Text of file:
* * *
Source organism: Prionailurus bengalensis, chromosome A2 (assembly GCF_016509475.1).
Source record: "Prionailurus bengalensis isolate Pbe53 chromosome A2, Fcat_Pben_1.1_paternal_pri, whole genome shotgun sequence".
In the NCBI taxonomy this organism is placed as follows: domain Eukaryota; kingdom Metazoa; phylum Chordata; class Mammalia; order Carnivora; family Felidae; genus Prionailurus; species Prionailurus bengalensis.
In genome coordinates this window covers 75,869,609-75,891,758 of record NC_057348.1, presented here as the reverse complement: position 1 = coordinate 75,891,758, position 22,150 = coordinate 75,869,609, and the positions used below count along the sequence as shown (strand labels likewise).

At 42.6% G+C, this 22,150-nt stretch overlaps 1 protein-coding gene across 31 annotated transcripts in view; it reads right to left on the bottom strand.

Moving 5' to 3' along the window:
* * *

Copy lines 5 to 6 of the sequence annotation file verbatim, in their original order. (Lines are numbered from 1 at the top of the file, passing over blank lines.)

At 42.6% G+C, this 22,150-nt stretch overlaps 1 protein-coding gene across 31 annotated transcripts in view; it reads right to left on the bottom strand.

Moving 5' to 3' along the window: